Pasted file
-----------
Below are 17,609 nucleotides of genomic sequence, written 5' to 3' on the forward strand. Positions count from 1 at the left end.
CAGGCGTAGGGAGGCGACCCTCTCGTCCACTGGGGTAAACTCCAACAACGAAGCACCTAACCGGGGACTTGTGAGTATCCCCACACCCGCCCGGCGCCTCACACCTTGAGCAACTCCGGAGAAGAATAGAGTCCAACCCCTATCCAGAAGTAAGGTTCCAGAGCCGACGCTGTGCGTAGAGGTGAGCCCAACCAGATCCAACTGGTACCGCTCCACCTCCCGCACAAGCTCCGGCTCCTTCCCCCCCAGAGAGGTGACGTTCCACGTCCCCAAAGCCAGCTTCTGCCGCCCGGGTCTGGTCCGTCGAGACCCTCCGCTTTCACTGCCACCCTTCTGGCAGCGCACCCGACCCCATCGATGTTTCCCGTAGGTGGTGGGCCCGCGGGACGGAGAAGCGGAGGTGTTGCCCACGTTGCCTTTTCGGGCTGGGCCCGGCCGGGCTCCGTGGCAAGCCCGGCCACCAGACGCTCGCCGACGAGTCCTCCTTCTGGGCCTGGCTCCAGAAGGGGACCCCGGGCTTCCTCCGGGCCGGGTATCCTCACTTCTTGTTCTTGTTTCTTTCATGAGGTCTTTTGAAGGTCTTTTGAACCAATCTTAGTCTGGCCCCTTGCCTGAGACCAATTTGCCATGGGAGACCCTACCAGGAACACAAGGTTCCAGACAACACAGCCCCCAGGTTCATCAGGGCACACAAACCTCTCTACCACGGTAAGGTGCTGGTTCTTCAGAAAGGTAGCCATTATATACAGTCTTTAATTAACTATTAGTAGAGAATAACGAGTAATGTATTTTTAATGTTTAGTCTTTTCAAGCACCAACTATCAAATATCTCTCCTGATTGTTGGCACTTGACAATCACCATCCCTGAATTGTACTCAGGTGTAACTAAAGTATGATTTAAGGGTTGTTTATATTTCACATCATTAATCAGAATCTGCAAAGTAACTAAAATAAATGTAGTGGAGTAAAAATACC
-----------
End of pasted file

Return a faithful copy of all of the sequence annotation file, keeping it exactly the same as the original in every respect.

Below are 17,609 nucleotides of genomic sequence, written 5' to 3' on the forward strand. Positions count from 1 at the left end.
CAGGCGTAGGGAGGCGACCCTCTCGTCCACTGGGGTAAACTCCAACAACGAAGCACCTAACCGGGGACTTGTGAGTATCCCCACACCCGCCCGGCGCCTCACACCTTGAGCAACTCCGGAGAAGAATAGAGTCCAACCCCTATCCAGAAGTAAGGTTCCAGAGCCGACGCTGTGCGTAGAGGTGAGCCCAACCAGATCCAACTGGTACCGCTCCACCTCCCGCACAAGCTCCGGCTCCTTCCCCCCCAGAGAGGTGACGTTCCACGTCCCCAAAGCCAGCTTCTGCCGCCCGGGTCTGGTCCGTCGAGACCCTCCGCTTTCACTGCCACCCTTCTGGCAGCGCACCCGACCCCATCGATGTTTCCCGTAGGTGGTGGGCCCGCGGGACGGAGAAGCGGAGGTGTTGCCCACGTTGCCTTTTCGGGCTGGGCCCGGCCGGGCTCCGTGGCAAGCCCGGCCACCAGACGCTCGCCGACGAGTCCTCCTTCTGGGCCTGGCTCCAGAAGGGGACCCCGGGCTTCCTCCGGGCCGGGTATCCTCACTTCTTGTTCTTGTTTCTTTCATGAGGTCTTTTGAAGGTCTTTTGAACCAATCTTAGTCTGGCCCCTTGCCTGAGACCAATTTGCCATGGGAGACCCTACCAGGAACACAAGGTTCCAGACAACACAGCCCCCAGGTTCATCAGGGCACACAAACCTCTCTACCACGGTAAGGTGCTGGTTCTTCAGAAAGGTAGCCATTATATACAGTCTTTAATTAACTATTAGTAGAGAATAACGAGTAATGTATTTTTAATGTTTAGTCTTTTCAAGCACCAACTATCAAATATCTCTCCTGATTGTTGGCACTTGACAATCACCATCCCTGAATTGTACTCAGGTGTAACTAAAGTATGATTTAAGGGTTGTTTATATTTCACATCATTAATCAGAATCTGCAAAGTAACTAAAATAAATGTAGTGGAGTAAAAATACC